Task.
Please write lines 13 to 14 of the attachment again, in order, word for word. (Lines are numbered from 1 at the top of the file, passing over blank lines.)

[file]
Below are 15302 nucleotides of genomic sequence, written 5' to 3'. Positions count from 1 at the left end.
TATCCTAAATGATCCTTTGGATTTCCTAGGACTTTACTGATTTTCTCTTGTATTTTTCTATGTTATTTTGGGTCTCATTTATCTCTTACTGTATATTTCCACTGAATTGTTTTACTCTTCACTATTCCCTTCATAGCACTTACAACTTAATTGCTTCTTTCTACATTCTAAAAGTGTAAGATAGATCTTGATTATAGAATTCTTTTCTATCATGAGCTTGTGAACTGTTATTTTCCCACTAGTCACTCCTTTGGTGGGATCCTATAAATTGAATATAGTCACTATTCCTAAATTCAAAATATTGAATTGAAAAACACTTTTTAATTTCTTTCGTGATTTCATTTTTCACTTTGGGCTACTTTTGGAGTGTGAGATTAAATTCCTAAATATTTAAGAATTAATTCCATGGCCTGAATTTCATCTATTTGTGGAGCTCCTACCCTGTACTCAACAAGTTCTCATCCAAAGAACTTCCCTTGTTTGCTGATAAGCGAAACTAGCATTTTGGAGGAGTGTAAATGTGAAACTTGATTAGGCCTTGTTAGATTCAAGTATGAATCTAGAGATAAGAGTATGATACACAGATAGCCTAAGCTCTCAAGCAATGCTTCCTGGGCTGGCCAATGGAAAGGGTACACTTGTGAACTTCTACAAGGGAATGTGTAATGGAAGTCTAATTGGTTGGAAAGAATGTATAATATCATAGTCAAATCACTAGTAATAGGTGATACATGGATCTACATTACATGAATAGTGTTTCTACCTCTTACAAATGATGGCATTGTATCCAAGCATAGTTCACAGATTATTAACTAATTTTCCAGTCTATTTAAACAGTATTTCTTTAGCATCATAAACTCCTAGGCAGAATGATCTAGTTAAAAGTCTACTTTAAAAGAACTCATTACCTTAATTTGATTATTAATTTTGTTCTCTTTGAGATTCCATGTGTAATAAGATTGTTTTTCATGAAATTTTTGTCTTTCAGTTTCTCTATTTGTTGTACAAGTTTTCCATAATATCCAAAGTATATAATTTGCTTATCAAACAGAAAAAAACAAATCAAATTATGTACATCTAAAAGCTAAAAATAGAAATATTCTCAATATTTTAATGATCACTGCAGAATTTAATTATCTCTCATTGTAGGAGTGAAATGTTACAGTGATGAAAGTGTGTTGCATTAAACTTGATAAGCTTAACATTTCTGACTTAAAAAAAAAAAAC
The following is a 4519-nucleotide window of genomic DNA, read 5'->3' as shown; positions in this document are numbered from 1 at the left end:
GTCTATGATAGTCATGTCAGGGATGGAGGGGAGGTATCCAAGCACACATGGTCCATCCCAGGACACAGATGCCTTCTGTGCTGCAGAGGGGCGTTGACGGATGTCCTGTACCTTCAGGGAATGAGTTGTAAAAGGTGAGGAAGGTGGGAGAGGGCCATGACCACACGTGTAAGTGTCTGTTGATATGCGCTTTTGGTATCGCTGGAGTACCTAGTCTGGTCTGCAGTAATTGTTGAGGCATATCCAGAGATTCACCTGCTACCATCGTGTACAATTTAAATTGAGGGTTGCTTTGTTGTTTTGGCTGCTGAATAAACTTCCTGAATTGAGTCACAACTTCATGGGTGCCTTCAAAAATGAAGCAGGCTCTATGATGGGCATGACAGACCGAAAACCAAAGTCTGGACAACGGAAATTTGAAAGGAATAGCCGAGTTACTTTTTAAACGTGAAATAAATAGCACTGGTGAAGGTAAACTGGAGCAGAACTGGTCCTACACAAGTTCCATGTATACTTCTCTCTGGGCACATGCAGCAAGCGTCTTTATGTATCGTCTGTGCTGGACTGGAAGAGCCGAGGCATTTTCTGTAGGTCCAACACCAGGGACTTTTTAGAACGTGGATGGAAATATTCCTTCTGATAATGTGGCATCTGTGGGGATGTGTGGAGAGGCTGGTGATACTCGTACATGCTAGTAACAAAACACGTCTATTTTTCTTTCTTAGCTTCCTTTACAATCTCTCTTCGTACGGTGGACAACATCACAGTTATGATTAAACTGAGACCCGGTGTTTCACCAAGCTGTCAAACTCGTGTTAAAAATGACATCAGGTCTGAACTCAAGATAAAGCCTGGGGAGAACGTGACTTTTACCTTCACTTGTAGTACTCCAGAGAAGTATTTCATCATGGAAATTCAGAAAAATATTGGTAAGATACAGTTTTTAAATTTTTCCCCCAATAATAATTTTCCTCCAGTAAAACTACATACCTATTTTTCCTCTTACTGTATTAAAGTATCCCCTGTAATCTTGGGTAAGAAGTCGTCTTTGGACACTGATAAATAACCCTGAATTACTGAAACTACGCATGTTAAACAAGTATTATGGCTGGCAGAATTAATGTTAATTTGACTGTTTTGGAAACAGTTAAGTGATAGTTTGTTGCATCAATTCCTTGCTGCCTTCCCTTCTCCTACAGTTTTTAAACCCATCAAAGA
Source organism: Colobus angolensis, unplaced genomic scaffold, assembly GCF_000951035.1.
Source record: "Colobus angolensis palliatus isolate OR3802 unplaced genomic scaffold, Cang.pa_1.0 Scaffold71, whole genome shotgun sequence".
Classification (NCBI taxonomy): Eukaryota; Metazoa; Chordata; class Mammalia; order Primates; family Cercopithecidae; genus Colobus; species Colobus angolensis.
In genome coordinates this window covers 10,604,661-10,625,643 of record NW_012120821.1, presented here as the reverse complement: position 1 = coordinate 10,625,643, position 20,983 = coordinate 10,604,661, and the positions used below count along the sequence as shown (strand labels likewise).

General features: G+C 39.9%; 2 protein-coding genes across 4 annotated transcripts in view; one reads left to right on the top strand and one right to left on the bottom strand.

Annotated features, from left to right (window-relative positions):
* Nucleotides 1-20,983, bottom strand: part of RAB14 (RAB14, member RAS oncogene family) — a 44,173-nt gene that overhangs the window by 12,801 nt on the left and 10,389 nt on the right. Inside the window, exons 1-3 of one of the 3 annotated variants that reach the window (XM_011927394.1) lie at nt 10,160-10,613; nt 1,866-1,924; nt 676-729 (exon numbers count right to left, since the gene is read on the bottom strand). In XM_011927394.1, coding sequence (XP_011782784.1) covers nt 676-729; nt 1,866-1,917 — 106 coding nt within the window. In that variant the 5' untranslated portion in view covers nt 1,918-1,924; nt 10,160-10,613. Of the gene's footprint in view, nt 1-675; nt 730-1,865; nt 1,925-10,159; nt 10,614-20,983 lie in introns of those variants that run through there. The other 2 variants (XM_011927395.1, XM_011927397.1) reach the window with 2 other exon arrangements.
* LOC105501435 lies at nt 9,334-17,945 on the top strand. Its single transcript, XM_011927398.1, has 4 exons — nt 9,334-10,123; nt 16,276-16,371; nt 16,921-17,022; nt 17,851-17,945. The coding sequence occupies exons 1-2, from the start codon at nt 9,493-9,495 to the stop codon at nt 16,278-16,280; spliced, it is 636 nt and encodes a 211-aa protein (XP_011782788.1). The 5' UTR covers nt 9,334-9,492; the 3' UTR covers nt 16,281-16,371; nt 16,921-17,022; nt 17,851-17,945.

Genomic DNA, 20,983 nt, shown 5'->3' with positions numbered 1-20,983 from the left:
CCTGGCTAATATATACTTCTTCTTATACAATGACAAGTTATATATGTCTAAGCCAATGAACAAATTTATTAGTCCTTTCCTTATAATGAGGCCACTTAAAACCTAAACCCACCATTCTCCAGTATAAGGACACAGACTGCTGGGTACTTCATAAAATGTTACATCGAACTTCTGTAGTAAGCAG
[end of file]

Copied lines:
Genomic DNA, 20,983 nt, shown 5'->3' with positions numbered 1-20,983 from the left:
CCTGGCTAATATATACTTCTTCTTATACAATGACAAGTTATATATGTCTAAGCCAATGAACAAATTTATTAGTCCTTTCCTTATAATGAGGCCACTTAAAACCTAAACCCACCATTCTCCAGTATAAGGACACAGACTGCTGGGTACTTCATAAAATGTTACATCGAACTTCTGTAGTAAGCAG